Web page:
continue the operation as quickly as possible an active
crowbar has to be used. The active crowbar can remove the
rotor short in a controlled way and thus the rotor side
converter can be started only after 20-60 ms from the start
of the grid disturbance. Thus it is possible to generate
reactive current to the grid during the rest of the voltage dip
and in this way help the grid to recover from the fault. The
AC/DC/AC converter is divided into two components: the
rotor-side converter and the grid-side converter. The
Voltage-Sourced Converters that use forced-commutated
power electronic devices (IGBTs) to synthesize an AC
voltage from a DC voltage source. A capacitor connected
on the DC side acts as the DC voltage source. A coupling
inductor L
is used to connect grid side converter tothe grid.
The three-phase rotor winding is connected to rotor side
converter by slip rings and brushes and the three-phase
stator winding isdirectly connected to the grid. The power
captured by the wind turbine is converted into electrical
power by the induction generator and it is transmitted to the
grid by the stator and the rotor windings.
Fig 3 STATCOM connected to Bus
Fig 3 shows a STATCOM connected to a bus as an
advanced static VAR compensator. A STATCOM basically
consists of a Switching Converter which can both deliver as
well as absorb power from the bus, STATCOMs are
preferred over other SVCs because they provide a wide
range of Reactive Power compensation.It behaves like a
capacitor when bus needs power and like an inductor when
power is needed to be absorbed from the bus.It eradicates
use of bulky passive components and is a very flexible
device for improving the voltage profile of the line.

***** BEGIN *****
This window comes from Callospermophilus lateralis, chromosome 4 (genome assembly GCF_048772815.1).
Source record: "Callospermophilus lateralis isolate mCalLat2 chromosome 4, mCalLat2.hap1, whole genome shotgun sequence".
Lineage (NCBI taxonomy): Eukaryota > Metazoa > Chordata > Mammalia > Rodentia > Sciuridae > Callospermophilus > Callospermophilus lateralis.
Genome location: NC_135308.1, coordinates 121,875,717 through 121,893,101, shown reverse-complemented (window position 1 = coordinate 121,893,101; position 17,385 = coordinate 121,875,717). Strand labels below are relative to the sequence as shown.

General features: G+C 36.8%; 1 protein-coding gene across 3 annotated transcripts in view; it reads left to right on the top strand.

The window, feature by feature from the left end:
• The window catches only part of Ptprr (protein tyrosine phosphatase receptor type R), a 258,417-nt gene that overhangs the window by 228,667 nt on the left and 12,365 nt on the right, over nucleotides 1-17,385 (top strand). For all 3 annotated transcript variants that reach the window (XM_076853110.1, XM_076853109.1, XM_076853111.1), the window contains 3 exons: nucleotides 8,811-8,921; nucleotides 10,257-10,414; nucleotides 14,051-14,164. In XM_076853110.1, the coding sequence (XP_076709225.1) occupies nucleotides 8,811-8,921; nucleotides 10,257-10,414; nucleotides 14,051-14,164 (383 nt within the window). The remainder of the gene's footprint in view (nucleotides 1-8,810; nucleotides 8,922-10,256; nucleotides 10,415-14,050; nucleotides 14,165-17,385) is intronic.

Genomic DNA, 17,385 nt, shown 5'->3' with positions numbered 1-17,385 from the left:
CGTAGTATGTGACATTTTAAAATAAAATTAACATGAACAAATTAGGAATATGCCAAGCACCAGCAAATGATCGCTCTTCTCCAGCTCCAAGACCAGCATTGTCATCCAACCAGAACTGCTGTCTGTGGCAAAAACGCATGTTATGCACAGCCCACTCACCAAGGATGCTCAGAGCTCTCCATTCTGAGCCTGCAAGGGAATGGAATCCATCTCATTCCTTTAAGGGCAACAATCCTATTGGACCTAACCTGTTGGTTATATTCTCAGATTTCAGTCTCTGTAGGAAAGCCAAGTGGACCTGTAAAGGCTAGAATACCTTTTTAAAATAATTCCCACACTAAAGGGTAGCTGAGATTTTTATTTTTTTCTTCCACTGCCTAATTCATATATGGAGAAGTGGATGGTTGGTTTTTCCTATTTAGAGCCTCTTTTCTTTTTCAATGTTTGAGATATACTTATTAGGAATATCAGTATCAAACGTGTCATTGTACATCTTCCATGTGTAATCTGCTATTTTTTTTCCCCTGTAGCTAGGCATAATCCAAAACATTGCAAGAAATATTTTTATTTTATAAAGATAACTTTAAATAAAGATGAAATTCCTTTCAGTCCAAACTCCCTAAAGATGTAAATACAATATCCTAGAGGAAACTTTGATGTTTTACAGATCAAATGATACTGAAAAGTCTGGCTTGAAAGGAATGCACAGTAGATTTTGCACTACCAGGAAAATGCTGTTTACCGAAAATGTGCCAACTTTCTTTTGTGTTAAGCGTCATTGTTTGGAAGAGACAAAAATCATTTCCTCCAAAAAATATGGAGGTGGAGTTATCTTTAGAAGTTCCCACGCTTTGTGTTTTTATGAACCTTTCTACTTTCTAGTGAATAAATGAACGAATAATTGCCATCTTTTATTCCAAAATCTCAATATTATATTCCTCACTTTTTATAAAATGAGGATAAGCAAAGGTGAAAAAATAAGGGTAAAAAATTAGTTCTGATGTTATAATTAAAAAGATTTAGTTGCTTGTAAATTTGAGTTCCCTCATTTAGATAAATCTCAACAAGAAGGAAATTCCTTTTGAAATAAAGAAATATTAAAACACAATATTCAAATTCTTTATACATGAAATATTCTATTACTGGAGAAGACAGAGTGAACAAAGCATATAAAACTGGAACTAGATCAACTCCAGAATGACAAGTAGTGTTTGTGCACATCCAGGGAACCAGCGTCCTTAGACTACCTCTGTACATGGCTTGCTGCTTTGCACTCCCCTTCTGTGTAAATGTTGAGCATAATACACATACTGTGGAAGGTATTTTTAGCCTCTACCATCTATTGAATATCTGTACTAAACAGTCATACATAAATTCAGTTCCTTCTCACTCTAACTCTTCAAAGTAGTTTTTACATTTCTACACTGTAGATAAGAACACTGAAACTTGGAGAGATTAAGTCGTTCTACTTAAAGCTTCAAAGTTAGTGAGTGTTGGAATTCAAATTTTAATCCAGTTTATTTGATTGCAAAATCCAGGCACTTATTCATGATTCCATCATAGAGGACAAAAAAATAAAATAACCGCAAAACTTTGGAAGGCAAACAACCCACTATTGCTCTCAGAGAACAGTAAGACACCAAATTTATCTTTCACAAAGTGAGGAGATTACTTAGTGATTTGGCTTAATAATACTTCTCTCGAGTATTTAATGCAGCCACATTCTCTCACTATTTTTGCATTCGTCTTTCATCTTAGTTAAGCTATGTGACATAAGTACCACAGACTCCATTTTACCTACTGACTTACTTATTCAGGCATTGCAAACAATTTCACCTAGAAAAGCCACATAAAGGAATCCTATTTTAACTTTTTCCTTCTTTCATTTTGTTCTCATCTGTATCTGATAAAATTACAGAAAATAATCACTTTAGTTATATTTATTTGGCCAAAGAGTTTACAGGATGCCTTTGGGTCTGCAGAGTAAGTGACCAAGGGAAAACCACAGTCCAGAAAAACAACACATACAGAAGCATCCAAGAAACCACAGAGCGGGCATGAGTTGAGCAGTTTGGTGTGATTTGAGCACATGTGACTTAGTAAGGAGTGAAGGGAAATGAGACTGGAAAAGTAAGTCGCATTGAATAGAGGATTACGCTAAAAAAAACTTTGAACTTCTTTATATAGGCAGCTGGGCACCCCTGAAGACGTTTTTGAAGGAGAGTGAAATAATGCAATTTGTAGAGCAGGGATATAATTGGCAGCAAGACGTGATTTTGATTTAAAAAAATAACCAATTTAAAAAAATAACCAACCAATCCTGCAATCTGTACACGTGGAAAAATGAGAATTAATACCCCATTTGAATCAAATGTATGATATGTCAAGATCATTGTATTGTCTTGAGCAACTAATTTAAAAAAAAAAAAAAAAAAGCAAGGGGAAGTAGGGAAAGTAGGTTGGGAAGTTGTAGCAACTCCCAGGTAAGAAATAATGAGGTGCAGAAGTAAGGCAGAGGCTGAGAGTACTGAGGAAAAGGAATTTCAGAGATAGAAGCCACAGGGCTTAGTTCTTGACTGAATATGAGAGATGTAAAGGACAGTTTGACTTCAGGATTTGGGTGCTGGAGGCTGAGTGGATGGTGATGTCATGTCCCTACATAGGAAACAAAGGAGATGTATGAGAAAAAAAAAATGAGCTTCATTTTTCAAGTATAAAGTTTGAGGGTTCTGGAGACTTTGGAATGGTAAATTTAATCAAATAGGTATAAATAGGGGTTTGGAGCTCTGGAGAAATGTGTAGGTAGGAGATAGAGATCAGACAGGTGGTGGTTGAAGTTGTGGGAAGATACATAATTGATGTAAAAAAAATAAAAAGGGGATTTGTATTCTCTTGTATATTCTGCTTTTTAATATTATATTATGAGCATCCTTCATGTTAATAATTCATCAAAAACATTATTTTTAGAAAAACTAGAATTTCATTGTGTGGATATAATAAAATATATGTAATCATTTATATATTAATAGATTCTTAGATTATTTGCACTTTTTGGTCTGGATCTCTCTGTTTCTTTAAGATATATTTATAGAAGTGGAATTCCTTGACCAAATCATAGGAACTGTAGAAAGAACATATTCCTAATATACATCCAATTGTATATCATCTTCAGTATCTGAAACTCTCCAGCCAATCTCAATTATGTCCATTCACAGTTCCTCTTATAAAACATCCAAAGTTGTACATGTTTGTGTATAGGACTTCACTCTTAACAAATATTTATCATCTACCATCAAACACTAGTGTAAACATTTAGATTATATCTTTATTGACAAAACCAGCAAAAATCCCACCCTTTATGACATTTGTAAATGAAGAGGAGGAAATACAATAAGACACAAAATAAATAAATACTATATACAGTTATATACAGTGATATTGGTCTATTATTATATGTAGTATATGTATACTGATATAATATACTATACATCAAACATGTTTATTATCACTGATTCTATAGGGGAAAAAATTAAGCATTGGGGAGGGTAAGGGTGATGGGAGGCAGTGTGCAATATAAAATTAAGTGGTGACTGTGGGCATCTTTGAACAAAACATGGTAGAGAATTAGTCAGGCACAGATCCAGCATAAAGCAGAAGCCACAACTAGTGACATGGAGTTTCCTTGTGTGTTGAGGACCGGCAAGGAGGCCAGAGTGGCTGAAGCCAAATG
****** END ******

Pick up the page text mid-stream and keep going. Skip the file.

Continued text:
Fig 4shows the block diagram of the control scheme used to
achieve the proposed concept. The controller is composed
of two proportional
­integral (PI) based voltage-regulation
loops. One loop regulates the PCC voltage, while the other
maintains the dc-bus voltage across SF inverter capacitor at
a constant level. The PCC voltage is regulated by providing
leading or lagging reactive power during bus voltage drop
and rise, respectively. A phase-locked loop (PLL) based
control approach is used to maintain synchronization [5]
with PCC voltage. A hysteresis current controller is utilized
to perform switching of inverter switches.
Excerpt out of 4 pages


Regulation Of Grid Voltage using an integrated Wind-PV system as STATCOM in Distributed Generation systems.
A Novel Approach to Improving Power Quality in DG systems.
M.E Power & Energy Systems Engineering
B.E EEE First Class
Catalog Number
ISBN (eBook)
ISBN (Book)
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Kindly also Publish the name of Co-author of the paper.This Paper was written to enlighten the Energy Engineers about the recent trends and development of Renewable Energy and improvement of power quality using the same with an energy efficient solution as proposed in the paper. This paper also highlights the flexibility of a FACTS based Compensator compared to conventional compensating methods.
regulation, grid, voltage, wind-pv, statcom, distributed, generation, novel, approach, improving, power, quality
Quote paper
Shrey Naik (Author)Varun Pratapsinha Jadhav (Author), 2014, Regulation Of Grid Voltage using an integrated Wind-PV system as STATCOM in Distributed Generation systems., Munich, GRIN Verlag,